12. ^ Friedman, Elaine S. "Pioneer Courthouse Square". Oregon Encyclopedia. Retrieved July 20, 2021.
  13. ^ a b Alesko, Michael (January 27, 1981). "Pioneer Square wins design honor". The Oregonian. p. 1.
  14. ^ Horton, Kami (August 24, 2015). "Oregon Historical Photo: Hotel In 'Portland's Living Room'". Oregon Public Broadcasting. Retrieved January 6, 2019.
  15. ^ a b c d Gragg, Randy (April 4, 1994). "Pioneer Courthouse Square: Soul of the City" (10th anniversary feature). The Oregonian, pp. A1, A6.
  16. ^ a b Oliver, Gordon (October 13, 1988). "City fountains are delightful, but costly". The Oregonian. p. PZ1.
  17. ^ a b Hayes, Chatten (May 10, 2006). "Fountain the image of its former self". The Oregonian. p. B2.
  18. ^ Hamburg, Ken (August 23, 1989). "Starbucks grabs spot in Portland coffee trade". The Oregonian.
  19. ^ a b c Gragg, Randy (August 4, 2002). "Skating off with the public space?". The Oregonian.
  20. ^ a b c Venema, Sheri; Henry Stern (July 9, 2003). "Skating rink plan may stay on the ice". The Oregonian.
  21. ^ Sievers, Kelly (August 10, 2002). "Editorial: Set up skating rink elsewhere". The Oregonian.
  22. ^ Gragg, Randy (October 20, 2002). "Sometimes bad ideas need to get bigger". The Oregonian.
  23. ^ Associated Press (November 27, 2010). Somali-born teen nabbed in Oregon bomb plot. USA Today
  24. ^ Staff report (November 27, 2010). "US 'foils Oregon bomb plot". Al-Jazeera. Archived from the original on November 30, 2010. Retrieved November 7, 2023.
  25. ^ BBC staff report (November 27, 2010). US teenager held in Oregon over Christmas 'bomb plot.' BBC
  26. ^ "Inmate Locator: Inmate # 73079-065". Federal Bureau of Prisons. Retrieved January 1, 2015.
  27. ^ "Portland Park's Playgrounds and Pioneer Courthouse Square: Smoke-Free on January 1!!" (PDF). City of Portland. December 20, 2006. Archived from the original (PDF) on September 28, 2007. Retrieved June 14, 2012.
  28. ^ Ozawa, Connie P., ed. (2004). The Portland Edge: Challenge and Successes in Growing Communities. Island Press. p. 157. ISBN 978-1-55963-695-7.
  29. ^ Charles Hillinger, "Like the Rain, Parks Inundate Portland", The Bulletin (Bend, Oregon), December 4, 1987, p. A-13. Retrieved June 14, 2012.
  30. ^ Droubay, Johanna (July 2006). "Bring Out Your Dead". Willamette Week Finder.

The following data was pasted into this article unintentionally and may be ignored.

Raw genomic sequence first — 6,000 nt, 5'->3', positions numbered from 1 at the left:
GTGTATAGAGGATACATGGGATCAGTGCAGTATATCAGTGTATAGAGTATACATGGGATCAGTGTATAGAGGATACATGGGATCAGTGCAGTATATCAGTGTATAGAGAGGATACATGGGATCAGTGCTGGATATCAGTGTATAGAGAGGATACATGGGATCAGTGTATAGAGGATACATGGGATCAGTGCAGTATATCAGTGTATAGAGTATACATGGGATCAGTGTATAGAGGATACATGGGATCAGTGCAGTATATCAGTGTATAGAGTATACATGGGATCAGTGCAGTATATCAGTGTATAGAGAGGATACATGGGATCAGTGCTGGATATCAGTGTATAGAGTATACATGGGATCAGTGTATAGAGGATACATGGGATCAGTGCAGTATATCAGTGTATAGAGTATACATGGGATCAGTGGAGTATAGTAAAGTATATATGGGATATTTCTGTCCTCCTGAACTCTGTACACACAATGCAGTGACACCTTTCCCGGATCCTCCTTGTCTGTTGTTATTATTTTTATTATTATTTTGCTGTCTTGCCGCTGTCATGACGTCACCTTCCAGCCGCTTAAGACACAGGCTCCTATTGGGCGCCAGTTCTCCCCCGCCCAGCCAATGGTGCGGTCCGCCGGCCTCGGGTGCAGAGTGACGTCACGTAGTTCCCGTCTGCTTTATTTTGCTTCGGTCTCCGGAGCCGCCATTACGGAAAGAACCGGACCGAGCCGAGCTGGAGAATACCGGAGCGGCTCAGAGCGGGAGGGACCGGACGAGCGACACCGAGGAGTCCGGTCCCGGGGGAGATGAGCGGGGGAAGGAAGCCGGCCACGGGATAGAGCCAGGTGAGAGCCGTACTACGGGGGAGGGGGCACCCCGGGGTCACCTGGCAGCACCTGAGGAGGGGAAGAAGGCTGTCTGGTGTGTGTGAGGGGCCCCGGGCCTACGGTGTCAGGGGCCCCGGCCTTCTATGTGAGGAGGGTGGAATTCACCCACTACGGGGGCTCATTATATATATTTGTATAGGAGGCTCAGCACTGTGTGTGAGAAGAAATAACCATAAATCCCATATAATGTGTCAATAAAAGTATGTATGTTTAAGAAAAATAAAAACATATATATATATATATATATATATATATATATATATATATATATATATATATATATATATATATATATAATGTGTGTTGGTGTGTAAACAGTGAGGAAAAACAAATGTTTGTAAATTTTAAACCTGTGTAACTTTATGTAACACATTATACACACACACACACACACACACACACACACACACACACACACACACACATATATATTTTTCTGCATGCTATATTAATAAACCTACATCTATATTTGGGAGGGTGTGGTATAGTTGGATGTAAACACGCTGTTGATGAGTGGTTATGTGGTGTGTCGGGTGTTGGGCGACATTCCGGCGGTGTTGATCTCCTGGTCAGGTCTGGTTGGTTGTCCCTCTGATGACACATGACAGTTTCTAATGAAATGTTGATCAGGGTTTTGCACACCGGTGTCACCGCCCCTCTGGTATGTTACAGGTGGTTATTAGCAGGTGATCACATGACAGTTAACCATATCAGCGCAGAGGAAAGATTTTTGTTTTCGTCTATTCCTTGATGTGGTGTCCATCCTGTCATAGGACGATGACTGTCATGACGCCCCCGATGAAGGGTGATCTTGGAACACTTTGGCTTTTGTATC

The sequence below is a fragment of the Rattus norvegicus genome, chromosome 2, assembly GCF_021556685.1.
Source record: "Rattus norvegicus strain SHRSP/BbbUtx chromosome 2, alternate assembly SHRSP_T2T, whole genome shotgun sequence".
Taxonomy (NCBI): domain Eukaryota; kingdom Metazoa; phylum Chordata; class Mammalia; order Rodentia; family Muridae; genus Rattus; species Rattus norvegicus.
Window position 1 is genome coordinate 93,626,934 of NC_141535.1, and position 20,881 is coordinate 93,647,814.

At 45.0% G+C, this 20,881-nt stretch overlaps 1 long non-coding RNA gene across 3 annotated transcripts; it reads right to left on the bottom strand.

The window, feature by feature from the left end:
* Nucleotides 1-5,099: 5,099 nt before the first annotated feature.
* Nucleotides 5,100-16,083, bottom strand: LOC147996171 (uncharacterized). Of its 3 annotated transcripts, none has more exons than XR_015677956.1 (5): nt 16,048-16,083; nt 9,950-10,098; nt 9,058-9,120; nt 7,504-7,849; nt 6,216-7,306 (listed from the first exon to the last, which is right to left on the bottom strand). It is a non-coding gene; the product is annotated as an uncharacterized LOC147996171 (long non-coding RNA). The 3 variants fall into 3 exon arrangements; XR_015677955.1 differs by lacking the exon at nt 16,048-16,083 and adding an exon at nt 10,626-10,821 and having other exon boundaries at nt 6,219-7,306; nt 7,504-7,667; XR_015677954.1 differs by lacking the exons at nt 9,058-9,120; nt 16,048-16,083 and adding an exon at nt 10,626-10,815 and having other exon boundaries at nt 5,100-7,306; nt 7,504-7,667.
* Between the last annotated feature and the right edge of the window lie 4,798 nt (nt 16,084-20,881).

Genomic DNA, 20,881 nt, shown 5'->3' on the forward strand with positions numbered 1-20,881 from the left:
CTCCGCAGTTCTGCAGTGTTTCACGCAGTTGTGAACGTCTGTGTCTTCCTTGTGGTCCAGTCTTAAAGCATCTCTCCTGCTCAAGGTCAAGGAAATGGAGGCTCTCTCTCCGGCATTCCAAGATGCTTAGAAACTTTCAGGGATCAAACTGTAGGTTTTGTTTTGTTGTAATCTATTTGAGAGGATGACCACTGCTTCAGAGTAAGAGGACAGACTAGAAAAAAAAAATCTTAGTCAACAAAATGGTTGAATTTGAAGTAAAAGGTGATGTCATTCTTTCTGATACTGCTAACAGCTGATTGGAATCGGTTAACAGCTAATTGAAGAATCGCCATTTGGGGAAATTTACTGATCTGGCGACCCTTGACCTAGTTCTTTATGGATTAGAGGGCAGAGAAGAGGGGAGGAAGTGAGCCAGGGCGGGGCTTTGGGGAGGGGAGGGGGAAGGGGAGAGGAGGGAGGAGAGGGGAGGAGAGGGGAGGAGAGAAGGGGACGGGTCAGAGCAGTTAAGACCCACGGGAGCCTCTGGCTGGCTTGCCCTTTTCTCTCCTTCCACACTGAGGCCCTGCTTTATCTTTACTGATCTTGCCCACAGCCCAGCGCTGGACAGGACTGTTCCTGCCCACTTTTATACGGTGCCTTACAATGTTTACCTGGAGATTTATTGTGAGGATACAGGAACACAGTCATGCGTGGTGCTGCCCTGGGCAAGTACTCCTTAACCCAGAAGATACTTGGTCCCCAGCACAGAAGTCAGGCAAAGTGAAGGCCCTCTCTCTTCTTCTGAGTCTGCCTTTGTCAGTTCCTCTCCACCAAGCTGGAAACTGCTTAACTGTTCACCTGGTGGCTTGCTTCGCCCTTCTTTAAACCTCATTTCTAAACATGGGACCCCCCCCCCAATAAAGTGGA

31. ^ a b Nkrumah, Wade (February 7, 2005). "Food carts at Pioneer Square may be ousted". The Oregonian, p. C1.
  32. ^ a b McGrain, Maureen (February 10, 2008). "Live from the Square: KGW move lets pedestrians see morning news". Portland Business Journal. Retrieved December 10, 2012.
  33. ^ "KGW Studio on the Square". KGW. November 7, 2008. Archived from the original on December 28, 2008. Retrieved July 21, 2009.
  34. ^ "Studio on the Square to debut Tuesday, March 17". KGW. March 13, 2009. Archived from the original on March 23, 2009. Retrieved July 21, 2009.
  35. ^ "Studio on the Square: Tuesday's live show thread". KGW. March 17, 2009. Archived from the original on March 20, 2009. Retrieved June 14, 2012.
  36. ^ Janie, Har (September 24, 2009). "Who gets a park? And at what price?". The Oregonian. Retrieved June 14, 2012.
  37. ^ Garcia, Edwin (September 1, 1988). "If you don't know what the weather's like, come to the square". The Oregonian. p. B2.
  38. ^ Hale, Jamie (December 4, 2015). "Tuba Christmas will draw more than 275 tubas for 25th downtown holiday concert". The Oregonian. Retrieved September 2, 2016.
  39. ^ a b Danks, Holly (January 13, 1991). "Throngs demand peace in Gulf". The Sunday Oregonian, p. 1. Excerpt: "'It's definitely the biggest crowd we've ever had in Pioneer Square', said Steve Cohen, the square's program director, who estimated attendance at easily more than 12,000."
  40. ^ Gragg, Randy (November 8, 2006). "Sight Lines - Of parks and plazas". The Oregonian.
  41. ^ "The World's Best and Worst Parks". Project for Public Spaces. August 31, 2004. Retrieved June 13, 2020.
  42. ^ "2005 North America's Great Public Squares". Project for Public Spaces. November 30, 2005. Retrieved June 13, 2020.
  43. ^ "Pioneer Courthouse Square: Portland, Oregon". Planning. American Planning Association. Retrieved June 13, 2020. The American Planning Association (APA) is designating Pioneer Courthouse Square one of 10 Great Public Spaces for 2008, noting its role as the city's central downtown meeting place, its integration with transit, and the precedent it set for other revitalization projects in Portland.

External links

45°31′08″N 122°40′45″W / 45.51887°N 122.6793°W / 45.51887; -122.6793